This is probably a massive noob question, but Google results aren’t being helpful and I couldn’t find something specific here.

I made this server that just hosts IRC, HTTP and SSH for some friends. I have done this sort of thing before, and to my knowledge everything was fine. But today, minutes after I turn boot up the server properly for the first time, and pretty much for the whole day until I noticed it tonight, I was getting brute-forced via SSH. They were checking from a whole bunch of different IP addresses, from businesses in places like China and Vietnam, to DigitalOcean’s address.

I had not shared the direct IP address with anyone, and the DNS had only been set up for a day or two. There is no way anybody outside of my friend circle (people I trust) would have known that the server existed, and nobody would have any reason to hack me.

So my question is, assuming it wasn’t leaked, how did these people get my IP address so quickly, and what would they seek to gain my taking control of my machine?

  • Comments are not for extended discussion; this conversation has been moved to chat.
    – Rory Alsop
    Commented Apr 23, 2020 at 19:03

4 Answers 4


The IPv4 address range isn't that big.

A class A network (/8) has about 16 million hosts, and in theory there is 256 of them. As a result, the internet has about 4,294,966,784 hosts. Of course, this is an approximation.

Many address ranges are actually reserved (e.g.,, and others are actually one address that represent a NAT-ed internal network. But just judging from a naive back-of-the-envelope calculation, we can say it's somewhere in that ballpark.

What an attacker can do now is mass-scan one subnet for a particular service, such as SSH. Simply get a number of hosts (e.g. 32 hosts) and divide the target subnet evenly. Scan only for SSH hosts on port 22, and check which hosts reply.

An attacker can then either try to launch a brute force attack themselves, or they can sell that list of active hosts to someone else, who then attempts to attack you.

How long would it take to make such a list? Assuming that the attacker wants to scan a whole class A network (16 million hosts), with 32 hosts to scan, at roughly 100 hosts per second, we get a rough estimate of 90 minutes. Of course, time will vary, depending on the speed or the number of hosts, but it should be in that ballpark.

  • Comments are not for extended discussion; this conversation has been moved to chat.
    – Rory Alsop
    Commented Apr 23, 2020 at 19:17

An IP address is nothing private. Nowadays it's possible to scan the entire IPv4 Internet within minutes. ZMAP, for example, is a tool that can be used for such scans. NMAP can be used on IP addresses to scan for open ports or services, like SSH.

There are also Online Databases like Shodan with huge lists of devices and services on the internet.


I worked on an app that scanned a private network to create an inventory of devices. They wanted it expanded to scan an entire class B network at once. I was able to write a function to do it in a few minutes (5 if I recall correctly) by sending 10,000 "ping" packets at once and waiting for all the answers in parallel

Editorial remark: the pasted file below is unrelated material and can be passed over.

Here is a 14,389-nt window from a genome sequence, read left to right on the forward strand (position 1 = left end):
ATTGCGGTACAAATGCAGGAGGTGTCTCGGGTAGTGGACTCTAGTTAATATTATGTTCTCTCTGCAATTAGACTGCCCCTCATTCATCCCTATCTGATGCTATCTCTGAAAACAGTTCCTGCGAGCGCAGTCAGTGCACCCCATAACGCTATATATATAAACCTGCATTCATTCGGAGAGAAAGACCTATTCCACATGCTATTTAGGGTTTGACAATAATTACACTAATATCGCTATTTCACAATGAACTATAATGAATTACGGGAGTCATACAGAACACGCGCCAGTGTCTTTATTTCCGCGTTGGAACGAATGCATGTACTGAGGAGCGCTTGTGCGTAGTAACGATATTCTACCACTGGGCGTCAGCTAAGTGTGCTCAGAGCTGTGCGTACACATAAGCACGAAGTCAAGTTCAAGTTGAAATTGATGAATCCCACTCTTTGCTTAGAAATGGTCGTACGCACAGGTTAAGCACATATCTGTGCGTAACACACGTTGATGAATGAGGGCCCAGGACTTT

This involved a tuning factor because they were all on the same network and anything faster hit too many errors, also it was before NIO and java had to sit on a thread for each outstanding packet--today on the internet you could probably do it much faster.

So 5 minutes * 255 (about a day) would be the time to it took ME to scan a class a--So you could scan the entire internet every day with a tiny botnet of 255 computers using my 20 year old code (Each bot scanning a class A every day). Realistically, you could probably scan the entire ipv4 space from one computer in a day including multiple retries on misses with that same code.

However, scanning all 65k ports of every device would take ~65,535 times longer.

This happened to me 20 years ago--but I figured out that they were only scanning for an open SSH port (Maybe telnet/ftp too, but even then I knew not to put THOSE on the internet!). I moved the SSH port to a 5-digit port number and was never bothered again.

Also, disable your SSH password and always use your public/private key, it's easier for you to use and much harder for others to hack.

  • 7
    You can scan a port in the entire IPv4 range in minutes, not days - see github.com/robertdavidgraham/masscan and similar optimized tools.
    – Peteris
    Commented Apr 21, 2020 at 12:59
  • 1
    @Peteris ... if you have a high-bandwidth connection, and a friendly ISP who will tell the people you're scanning to fuck off, when they complain, instead of disconnecting you. Commented Apr 23, 2020 at 14:50

Well, regarding the time needed to scan whole IPv4 Internet - using tools like masscan it takes less than 5 minutes! It's also worth it to check your IP address on services like Shodan - that will give you a notion about what is already known about your server.

Honestly, chances are that the IP address was already used before. So it could result into "look they're back online, let's continue with our brute-force attack".

You must log in to answer this question.

Not the answer you're looking for? Browse other questions tagged .